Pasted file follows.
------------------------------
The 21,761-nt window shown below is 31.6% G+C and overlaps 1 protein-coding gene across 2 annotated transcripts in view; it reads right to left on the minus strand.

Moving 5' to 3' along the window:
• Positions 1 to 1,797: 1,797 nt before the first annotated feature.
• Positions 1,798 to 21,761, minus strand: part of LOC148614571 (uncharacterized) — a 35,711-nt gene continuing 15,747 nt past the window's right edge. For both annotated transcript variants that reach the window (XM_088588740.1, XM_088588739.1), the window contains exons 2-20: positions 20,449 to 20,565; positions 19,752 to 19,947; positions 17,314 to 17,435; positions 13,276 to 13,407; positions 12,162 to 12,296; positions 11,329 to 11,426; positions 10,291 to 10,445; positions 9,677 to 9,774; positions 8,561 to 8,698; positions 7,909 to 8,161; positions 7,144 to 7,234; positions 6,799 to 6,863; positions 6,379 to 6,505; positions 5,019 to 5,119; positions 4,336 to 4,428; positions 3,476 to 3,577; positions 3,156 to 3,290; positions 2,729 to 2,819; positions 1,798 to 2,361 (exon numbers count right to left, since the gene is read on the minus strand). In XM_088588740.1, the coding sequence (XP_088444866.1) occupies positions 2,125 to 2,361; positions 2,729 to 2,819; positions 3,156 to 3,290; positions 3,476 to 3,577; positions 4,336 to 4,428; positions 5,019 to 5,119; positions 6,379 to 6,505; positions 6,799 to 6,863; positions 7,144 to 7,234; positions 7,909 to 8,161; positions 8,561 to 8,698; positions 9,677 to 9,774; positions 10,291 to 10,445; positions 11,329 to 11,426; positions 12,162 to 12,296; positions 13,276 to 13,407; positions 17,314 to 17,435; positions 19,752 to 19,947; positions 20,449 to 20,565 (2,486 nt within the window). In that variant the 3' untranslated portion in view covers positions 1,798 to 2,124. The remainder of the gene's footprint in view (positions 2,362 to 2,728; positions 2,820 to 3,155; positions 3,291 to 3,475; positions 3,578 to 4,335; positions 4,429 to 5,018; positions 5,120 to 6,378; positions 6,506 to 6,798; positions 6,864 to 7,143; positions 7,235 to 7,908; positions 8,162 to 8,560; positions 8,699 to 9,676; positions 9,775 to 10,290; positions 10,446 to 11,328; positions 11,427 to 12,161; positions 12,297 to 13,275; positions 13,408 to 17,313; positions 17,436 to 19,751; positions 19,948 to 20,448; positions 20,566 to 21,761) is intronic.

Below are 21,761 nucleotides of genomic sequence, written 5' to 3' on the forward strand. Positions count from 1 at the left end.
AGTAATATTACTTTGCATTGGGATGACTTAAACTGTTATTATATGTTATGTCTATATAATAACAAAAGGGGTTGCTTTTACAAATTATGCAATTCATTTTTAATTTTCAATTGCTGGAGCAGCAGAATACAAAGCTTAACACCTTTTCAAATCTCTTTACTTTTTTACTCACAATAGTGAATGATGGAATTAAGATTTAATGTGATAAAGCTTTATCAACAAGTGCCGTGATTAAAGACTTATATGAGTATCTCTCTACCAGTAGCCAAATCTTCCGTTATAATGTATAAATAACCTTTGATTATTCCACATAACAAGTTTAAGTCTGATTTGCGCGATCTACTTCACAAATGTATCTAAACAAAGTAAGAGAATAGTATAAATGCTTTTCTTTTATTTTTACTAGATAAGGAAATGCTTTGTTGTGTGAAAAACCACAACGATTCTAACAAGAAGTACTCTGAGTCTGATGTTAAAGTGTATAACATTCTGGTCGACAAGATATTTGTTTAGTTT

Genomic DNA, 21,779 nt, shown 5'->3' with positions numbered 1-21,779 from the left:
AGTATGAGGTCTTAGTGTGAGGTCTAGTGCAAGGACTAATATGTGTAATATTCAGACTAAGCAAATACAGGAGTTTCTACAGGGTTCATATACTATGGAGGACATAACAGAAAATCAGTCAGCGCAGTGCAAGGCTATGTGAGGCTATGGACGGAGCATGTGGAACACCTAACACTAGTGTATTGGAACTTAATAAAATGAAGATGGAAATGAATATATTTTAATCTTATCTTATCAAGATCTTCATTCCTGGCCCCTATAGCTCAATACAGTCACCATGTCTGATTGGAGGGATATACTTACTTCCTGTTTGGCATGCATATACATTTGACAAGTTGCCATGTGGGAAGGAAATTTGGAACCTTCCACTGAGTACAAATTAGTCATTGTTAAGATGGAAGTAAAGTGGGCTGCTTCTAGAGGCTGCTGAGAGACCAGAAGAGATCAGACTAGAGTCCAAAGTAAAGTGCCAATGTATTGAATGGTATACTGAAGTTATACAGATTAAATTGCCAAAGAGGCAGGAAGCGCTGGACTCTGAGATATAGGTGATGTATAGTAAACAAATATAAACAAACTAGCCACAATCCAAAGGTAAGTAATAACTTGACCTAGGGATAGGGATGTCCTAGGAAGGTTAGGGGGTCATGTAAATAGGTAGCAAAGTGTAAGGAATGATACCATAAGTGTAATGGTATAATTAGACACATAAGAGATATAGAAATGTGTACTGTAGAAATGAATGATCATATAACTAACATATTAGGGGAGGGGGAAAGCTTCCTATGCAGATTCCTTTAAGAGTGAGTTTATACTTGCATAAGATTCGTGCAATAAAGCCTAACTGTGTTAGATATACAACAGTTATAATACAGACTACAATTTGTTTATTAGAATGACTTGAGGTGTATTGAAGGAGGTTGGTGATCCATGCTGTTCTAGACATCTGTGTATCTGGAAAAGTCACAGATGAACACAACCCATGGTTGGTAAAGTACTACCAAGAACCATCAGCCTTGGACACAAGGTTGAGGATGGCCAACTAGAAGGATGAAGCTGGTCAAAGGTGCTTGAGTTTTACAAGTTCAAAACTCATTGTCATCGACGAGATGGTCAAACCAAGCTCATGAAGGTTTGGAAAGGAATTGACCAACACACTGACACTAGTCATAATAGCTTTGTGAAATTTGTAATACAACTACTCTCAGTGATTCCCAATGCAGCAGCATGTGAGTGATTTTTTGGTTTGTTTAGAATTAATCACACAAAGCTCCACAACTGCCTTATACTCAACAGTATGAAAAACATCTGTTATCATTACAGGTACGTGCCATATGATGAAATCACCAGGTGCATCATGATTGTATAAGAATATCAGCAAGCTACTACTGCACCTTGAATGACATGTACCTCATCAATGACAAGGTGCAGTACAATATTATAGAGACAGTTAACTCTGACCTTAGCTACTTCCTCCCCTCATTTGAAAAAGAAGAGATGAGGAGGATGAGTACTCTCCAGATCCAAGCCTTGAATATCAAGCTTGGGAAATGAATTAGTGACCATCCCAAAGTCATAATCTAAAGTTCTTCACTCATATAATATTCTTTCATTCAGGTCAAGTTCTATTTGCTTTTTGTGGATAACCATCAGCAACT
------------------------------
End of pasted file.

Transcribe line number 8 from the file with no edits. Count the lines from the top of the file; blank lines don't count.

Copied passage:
AGTATGAGGTCTTAGTGTGAGGTCTAGTGCAAGGACTAATATGTGTAATATTCAGACTAAGCAAATACAGGAGTTTCTACAGGGTTCATATACTATGGAGGACATAACAGAAAATCAGTCAGCGCAGTGCAAGGCTATGTGAGGCTATGGACGGAGCATGTGGAACACCTAACACTAGTGTATTGGAACTTAATAAAATGAAGATGGAAATGAATATATTTTAATCTTATCTTATCAAGATCTTCATTCCTGGCCCCTATAGCTCAATACAGTCACCATGTCTGATTGGAGGGATATACTTACTTCCTGTTTGGCATGCATATACATTTGACAAGTTGCCATGTGGGAAGGAAATTTGGAACCTTCCACTGAGTACAAATTAGTCATTGTTAAGATGGAAGTAAAGTGGGCTGCTTCTAGAGGCTGCTGAGAGACCAGAAGAGATCAGACTAGAGTCCAAAGTAAAGTGCCAATGTATTGAATGGTATACTGAAGTTATACAGATTAAATTGCCAAAGAGGCAGGAAGCGCTGGACTCTGAGATATAGGTGATGTATAGTAAACAAATATAAACAAACTAGCCACAATCCAAAGGTAAGTAATAACTTGACCTAGGGATAGGGATGTCCTAGGAAGGTTAGGGGGTCATGTAAATAGGTAGCAAAGTGTAAGGAATGATACCATAAGTGTAATGGTATAATTAGACACATAAGAGATATAGAAATGTGTACTGTAGAAATGAATGATCATATAACTAACATATTAGGGGAGGGGGAAAGCTTCCTATGCAGATTCCTTTAAGAGTGAGTTTATACTTGCATAAGATTCGTGCAATAAAGCCTAACTGTGTTAGATATACAACAGTTATAATACAGACTACAATTTGTTTATTAGAATGACTTGAGGTGTATTGAAGGAGGTTGGTGATCCATGCTGTTCTAGACATCTGTGTATCTGGAAAAGTCACAGATGAACACAACCCATGGTTGGTAAAGTACTACCAAGAACCATCAGCCTTGGACACAAGGTTGAGGATGGCCAACTAGAAGGATGAAGCTGGTCAAAGGTGCTTGAGTTTTACAAGTTCAAAACTCATTGTCATCGACGAGATGGTCAAACCAAGCTCATGAAGGTTTGGAAAGGAATTGACCAACACACTGACACTAGTCATAATAGCTTTGTGAAATTTGTAATACAACTACTCTCAGTGATTCCCAATGCAGCAGCATGTGAGTGATTTTTTGGTTTGTTTAGAATTAATCACACAAAGCTCCACAACTGCCTTATACTCAACAGTATGAAAAACATCTGTTATCATTACAGGTACGTGCCATATGATGAAATCACCAGGTGCATCATGATTGTATAAGAATATCAGCAAGCTACTACTGCACCTTGAATGACATGTACCTCATCAATGACAAGGTGCAGTACAATATTATAGAGACAGTTAACTCTGACCTTAGCTACTTCCTCCCCTCATTTGAAAAAGAAGAGATGAGGAGGATGAGTACTCTCCAGATCCAAGCCTTGAATATCAAGCTTGGGAAATGAATTAGTGACCATCCCAAAGTCATAATCTAAAGTTCTTCACTCATATAATATTCTTTCATTCAGGTCAAGTTCTATTTGCTTTTTGTGGATAACCATCAGCAACT